Adrian Blackwell is an artist, designer and urban theorist whose work focuses on the relation between physical spaces, and political/economic forces. He has exhibited work at artist-run-centers and public institutions across Canada, in the 2005 Shenzhen Biennale, the 2011 Chengdu Biennale and at London’s Architectural Association. He was a collaborator on the winning entry for Toronto’s Nathan Phillips Square International Design Competition. He has curated exhibitions, including Detours: Tactical Approaches to Urbanization in China, organized symposia, and writes regularly about the intersections of art, architecture and urbanism. His current research focuses on urbanization in contemporary China, the paradox of public space and the disappearance of public housing in North America. He was a member of Toronto’s Anarchist Free School and The Toronto School of Creativity and Inquiry. He has taught architecture and urbanism at Chongqing, Michigan, Harvard and Toronto Universities and is currently an assistant professor at the University of Waterloo.
Seth Denizen is a designer and researcher trained in landscape architecture and evolutionary biology. Since completing research on the sexual behavior of small Trinidadian fish, his work has focused on the aesthetics of scientific representation, madness and public parks, the political ecology of desertification, and most recently the design of taxonomies for the mapping and historical analysis of urban soil. He currently lives in Hong Kong, where he teaches in the Division of Landscape Architecture at Hong Kong University.
Irmgard Emmelhainz is an independent writer, translator and researcher based in Mexico City. In 2012, she published a collection of essays about art, culture, cinema and geopolitics: Alotropías en la trinchera evanescente: estética y geopolítica en la era de la guerra total (BUAP). Her work about cinema, the Palestine Question, art, culture and neoliberalism has been translated to French, English, Arabic, Turkish, Hebrew and Serbian. She is teaches a course at the Esmeralda National School of Sculpture, Paitning and Engraving in Mexico City.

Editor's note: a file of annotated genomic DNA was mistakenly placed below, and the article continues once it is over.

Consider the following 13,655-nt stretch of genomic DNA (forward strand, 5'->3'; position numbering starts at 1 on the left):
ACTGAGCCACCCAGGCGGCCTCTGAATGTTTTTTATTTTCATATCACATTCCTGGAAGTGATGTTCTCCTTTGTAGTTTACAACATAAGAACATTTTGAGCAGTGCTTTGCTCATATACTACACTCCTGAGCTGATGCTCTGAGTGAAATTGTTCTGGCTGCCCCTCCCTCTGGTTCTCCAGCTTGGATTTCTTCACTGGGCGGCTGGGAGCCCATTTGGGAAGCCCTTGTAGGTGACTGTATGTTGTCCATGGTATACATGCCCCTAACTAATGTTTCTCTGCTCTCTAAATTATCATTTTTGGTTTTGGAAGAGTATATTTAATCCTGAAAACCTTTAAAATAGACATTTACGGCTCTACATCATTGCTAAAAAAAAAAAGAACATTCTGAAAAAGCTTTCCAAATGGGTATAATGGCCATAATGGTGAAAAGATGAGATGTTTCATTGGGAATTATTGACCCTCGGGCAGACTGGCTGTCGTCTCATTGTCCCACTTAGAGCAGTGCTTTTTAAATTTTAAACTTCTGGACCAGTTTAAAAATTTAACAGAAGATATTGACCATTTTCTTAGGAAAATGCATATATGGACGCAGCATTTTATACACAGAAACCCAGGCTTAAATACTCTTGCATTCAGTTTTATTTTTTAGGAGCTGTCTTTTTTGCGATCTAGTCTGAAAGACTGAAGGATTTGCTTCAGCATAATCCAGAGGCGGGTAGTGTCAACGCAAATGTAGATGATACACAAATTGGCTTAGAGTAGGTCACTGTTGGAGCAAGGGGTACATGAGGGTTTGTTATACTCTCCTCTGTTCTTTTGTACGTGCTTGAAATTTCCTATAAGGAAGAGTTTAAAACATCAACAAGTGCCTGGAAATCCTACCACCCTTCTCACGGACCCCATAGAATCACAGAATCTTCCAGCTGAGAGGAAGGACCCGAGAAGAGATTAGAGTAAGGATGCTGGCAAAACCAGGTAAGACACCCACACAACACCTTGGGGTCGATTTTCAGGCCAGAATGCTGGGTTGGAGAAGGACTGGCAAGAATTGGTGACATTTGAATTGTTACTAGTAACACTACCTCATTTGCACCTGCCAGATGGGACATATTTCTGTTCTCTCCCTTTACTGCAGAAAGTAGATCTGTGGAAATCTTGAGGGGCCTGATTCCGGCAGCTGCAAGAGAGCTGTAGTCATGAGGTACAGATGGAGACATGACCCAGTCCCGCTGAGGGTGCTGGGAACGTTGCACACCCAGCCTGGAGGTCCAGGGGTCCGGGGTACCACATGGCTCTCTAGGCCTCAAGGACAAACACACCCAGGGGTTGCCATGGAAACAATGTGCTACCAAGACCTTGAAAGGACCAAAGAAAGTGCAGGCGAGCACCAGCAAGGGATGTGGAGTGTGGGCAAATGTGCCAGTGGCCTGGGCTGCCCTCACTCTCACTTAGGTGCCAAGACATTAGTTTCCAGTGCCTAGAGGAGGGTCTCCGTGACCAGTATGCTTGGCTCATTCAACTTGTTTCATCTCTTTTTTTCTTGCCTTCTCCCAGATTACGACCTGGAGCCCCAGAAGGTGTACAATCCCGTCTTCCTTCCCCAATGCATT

Jane Hutton is a landscape architect and Assistant Professor in Landscape Architecture at the Harvard Graduate School of Design. She is director of the GSD Materials Collection in the Frances Loeb Design Library, and her research focuses on the expanded relations of construction materials used in landscape architecture. In 2010, she curated Erratics: A Genealogy of Rock Landscape, an exhibition that looked at the cultural and scientific antecedents to contemporary design’s interest in geology.
Marcin Kedzior is a writer, journal editor, urban thinker, experimental dancer and educator focusing on critical theory and collaborative urban improvisations. He holds a Bachelor of Fine Art from Queen’s University, a Master of Architecture from the University of Toronto, and SEED certification from the GSD at Harvard. He teaches interior design at Humber ITAL and has taught architecture theory and studio at the University of Toronto. He was on the winning team of the Nathan Philips Square revitalization which won the Toronto Urban Design Award. Currently he is working on various design-build collaborations with students that include public spaces, social pavilions and an eco-village. By considering both the construction and inhabitation of spaces as social performances of people and materials, Kedzior attempts to deal with the necessarily dynamic, improvisatory and contingent aspects of bodies, materials, plans and programs.
Toronto-based artist, writer and architect Christie Pearson works in collaboration to produce interdisciplinary events, performances and installations which amplify our bodies’ relation to our natural and constructed environments. Research on global bathing traditions fuels her work. She is a co-founder of the WADE festival of installation and performance art ; produces sound events in bathing environments with Thewaves; and is a member of the performance collective Urbanvessel. Christie has a Masters in Architecture from Cornell University; she is currently teaching Architectures and Cultures of Bathing, making architecture, writing, and taking baths.